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DCA Thomson exhibition previews the art of stress and war

Craig Coulthard has used this image from Commando comic
Craig Coulthard has used this image from Commando comic

Michael Alexander speaks to artist Craig Coulthard about the image of a stressed soldier used to preview the forthcoming DCA Thomson exhibition at Dundee Contemporary Arts.

Apparently gripped by anguish and despair, the stressed-looking soldier holds his head in his hands and says: “How can ah tell the bairns what ah’ve done?”

The black and white cartoon that appeared in Wednesday’s Courier was certainly a talking point.

It was carried to cryptically preview the DCA Thomson exhibition which opens at Dundee Contemporary Arts on Friday December 2 and runs until February 19, exploring the rich cultural heritage of Dundee publisher DC Thomson & Co Ltd.

But don’t assume that the image features a soldier suffering from Post-Traumatic Stress Disorder (PTSD).

According to Fife-raised artist Craig Coulthard, who selected the image from a 1970s Commando comic before adding his own text, it’s all about individual interpretation.

Craig Coulthard
Craig Coulthard

“Some people may make the connection with PTSD,” explained former Madras College pupil Craig, 35, the son of a former RAF Leuchars armourer who served with 43(F) and 111(F) Squadrons.

“In general I think we need to be more acknowledging about mental health. “Looking back to my childhood I knew military people and I knew their experiences.

“I think children of people in the military have a different viewpoint than people who have no military background.

“But I wanted to make a more general statement. I wanted it to be an expression of doubt or concern – because there’s a lot of doubt and concern in the world at the moment!”

The DCA Thomson exhibition, programmed in partnership with DC Thomson to celebrate the 80th anniversary of The Broons and Oor Wullie, features work by six participating artists – Rob Churm, Malcy Duff, Rabiya Choudhry, Hideyuki Katsumata, Sofia Sita – and Craig Coulthard.



They have each visited the DC Thomson archives and will be exhibiting their own individual takes on DC Thomson’s history.

Craig, an Edinburgh College of Art graduate who grew up in West Germany, Fife and is now based in London, admits he did not read Commando comic as a boy.

“I was more into the Beano, Dandy and Roy of the Rovers,” he explained.

“I didn’t so much avoid Commando as it wasn’t so much of a novelty growing up around a military base.”

But when he was asked to do the Dundee exhibition, having become best known for ‘Forest Pitch’ as part of the Cultural Olympiad attached to the London 2012 Festival, he bought second hand copies of Commando comics off eBay and “mined” them for his work.

He chose the ‘head-in-hands’ image from a 1970s comic to show someone in a stressful situation.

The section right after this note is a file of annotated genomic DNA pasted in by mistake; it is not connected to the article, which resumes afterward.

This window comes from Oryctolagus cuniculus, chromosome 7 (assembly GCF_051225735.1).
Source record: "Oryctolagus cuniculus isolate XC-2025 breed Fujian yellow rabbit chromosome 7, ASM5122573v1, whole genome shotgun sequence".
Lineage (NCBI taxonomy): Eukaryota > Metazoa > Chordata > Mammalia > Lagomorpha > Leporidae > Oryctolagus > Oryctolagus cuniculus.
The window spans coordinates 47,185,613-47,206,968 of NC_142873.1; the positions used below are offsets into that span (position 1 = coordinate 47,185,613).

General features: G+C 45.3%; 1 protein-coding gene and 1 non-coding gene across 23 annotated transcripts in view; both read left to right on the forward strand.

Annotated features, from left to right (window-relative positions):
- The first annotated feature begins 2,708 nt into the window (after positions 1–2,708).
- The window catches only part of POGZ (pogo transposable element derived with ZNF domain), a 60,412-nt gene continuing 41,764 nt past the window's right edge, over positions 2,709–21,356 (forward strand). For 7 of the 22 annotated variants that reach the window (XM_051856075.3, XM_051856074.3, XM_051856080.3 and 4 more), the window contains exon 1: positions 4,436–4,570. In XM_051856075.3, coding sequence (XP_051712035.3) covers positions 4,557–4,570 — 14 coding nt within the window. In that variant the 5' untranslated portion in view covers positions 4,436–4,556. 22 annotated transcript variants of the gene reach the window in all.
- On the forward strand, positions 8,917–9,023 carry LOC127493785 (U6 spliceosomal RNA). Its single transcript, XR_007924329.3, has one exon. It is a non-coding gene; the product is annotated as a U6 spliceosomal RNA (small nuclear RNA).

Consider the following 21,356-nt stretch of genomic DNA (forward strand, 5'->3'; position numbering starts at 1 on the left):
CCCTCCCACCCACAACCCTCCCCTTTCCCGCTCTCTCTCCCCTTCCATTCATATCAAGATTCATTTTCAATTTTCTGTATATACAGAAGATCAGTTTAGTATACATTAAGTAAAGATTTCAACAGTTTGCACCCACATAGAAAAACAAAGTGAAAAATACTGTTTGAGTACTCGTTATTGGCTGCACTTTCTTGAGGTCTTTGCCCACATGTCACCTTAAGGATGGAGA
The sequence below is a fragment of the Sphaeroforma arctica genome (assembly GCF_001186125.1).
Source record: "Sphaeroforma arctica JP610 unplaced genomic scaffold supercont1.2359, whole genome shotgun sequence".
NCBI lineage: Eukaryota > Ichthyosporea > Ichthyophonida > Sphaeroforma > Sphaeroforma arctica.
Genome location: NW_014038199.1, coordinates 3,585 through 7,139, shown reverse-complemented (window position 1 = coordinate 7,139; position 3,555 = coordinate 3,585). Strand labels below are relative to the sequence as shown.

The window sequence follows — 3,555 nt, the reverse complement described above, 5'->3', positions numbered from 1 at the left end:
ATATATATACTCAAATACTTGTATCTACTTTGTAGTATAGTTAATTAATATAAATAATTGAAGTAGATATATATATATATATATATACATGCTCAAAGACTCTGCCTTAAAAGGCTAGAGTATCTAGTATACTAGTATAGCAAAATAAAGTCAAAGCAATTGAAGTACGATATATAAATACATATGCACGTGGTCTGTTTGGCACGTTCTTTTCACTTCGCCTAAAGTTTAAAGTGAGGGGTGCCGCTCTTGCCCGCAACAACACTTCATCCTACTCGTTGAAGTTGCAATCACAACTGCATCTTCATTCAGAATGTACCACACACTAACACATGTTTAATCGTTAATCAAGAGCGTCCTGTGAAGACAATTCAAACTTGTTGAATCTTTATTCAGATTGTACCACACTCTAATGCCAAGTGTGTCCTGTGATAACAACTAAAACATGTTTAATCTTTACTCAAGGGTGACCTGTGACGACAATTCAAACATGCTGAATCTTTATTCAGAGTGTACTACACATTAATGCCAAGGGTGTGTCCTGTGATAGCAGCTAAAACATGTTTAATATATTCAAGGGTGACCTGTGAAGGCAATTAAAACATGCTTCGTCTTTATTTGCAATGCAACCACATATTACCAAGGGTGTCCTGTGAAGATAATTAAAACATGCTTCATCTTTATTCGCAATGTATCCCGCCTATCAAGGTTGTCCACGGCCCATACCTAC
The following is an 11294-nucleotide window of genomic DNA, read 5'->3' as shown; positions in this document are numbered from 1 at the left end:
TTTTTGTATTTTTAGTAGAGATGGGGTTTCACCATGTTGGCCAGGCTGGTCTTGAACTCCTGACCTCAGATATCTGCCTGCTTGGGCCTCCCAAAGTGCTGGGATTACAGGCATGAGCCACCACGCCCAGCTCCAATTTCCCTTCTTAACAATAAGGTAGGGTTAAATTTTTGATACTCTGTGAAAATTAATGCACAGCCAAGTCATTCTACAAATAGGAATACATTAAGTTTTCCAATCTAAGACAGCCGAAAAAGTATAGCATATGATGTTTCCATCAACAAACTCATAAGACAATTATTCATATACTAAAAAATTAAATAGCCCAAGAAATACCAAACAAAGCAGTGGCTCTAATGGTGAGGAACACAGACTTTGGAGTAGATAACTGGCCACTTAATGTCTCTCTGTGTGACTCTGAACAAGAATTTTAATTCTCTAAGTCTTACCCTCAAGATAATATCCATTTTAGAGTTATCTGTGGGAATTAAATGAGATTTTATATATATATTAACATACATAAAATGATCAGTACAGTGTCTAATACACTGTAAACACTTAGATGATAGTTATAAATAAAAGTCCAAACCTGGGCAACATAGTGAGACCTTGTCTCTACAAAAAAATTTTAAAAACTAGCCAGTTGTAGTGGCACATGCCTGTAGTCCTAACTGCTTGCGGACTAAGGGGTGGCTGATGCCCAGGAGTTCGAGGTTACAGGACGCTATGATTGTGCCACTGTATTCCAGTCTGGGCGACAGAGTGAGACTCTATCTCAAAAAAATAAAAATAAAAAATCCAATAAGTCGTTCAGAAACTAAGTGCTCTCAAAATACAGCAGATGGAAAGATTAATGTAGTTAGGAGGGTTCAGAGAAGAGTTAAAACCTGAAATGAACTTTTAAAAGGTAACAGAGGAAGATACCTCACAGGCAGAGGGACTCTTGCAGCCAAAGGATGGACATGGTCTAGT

The text was deliberately written in the vernacular to “identify” with Courier audiences.

For the main body of his work, he chose eight ‘talking head’ images based on Commando panels and used text quoting Stefan Westmann – a Corporal who fought with the German 29th Infantry Division during the First World War.

In a post-war interview, Stefan gave an honest and harrowing description of killing a French Corporal and reflected on how war turns civilised men into killers.

For the second part of his exhibition, Craig selected eight pictures of explosions from Commando comics and accompanied them with text from the Ministry of Defence website, quoting their policy on PTSD.

In addition, Craig made a short tutorial video with Commando cover artist Ian Kennedy about the art of explosion drawing.

Dundee Contemporary Arts director Beth Bate said Commando comic stories on the surface could be seen as being about courage and bravery.

DCA director Beth Bate
DCA director Beth Bate

But beneath the surface they also dealt with issues such as cowardice and fear – meaning they weren’t always as straightforward as they seemed.

“This particular project taps into that,” she added:

“Craig’s work shows the human side to conflict and the often very traumatic experiences that our military personnel can go through.

“I think it’s a very courageous thing that DC Thomson have done that they have allowed artists to explore some of these incredibly important themes through this project and to be able to use Commando and Commando comic to be able to do that.

“I’m sure it will provoke a reaction which to some extent was the intention.

“It makes us think about the long term impact of conflict upon many of our military.”

Oor Wullie helps translate Scottish slang.
Oor Wullie helps translate Scottish slang.

The DCA Thomson programme of events begins on Friday December 2 with Meet the Artists, an evening event featuring an exhibition introduction from Beth Bate, and the chance to hear from the six participating artists.

The free exhibition then runs from Saturday December 3 until Sunday February 19, 2017, and is free to attend.

Other events are running alongside.

On Saturday December 3 families can join exhibiting artist Hideyuki Katsumata for Comic Inspirations – a fun-filled workshop exploring the exhibition where children can create artworks inspired by comics and annuals.

As well as work from the six artists, there will also be DC Thomson archive material on show. Throughout the exhibition, DCA’s Activity Room will also be open (unless being used for a workshop), where families can go to relax and take part in a free creative task.

For a full programe go to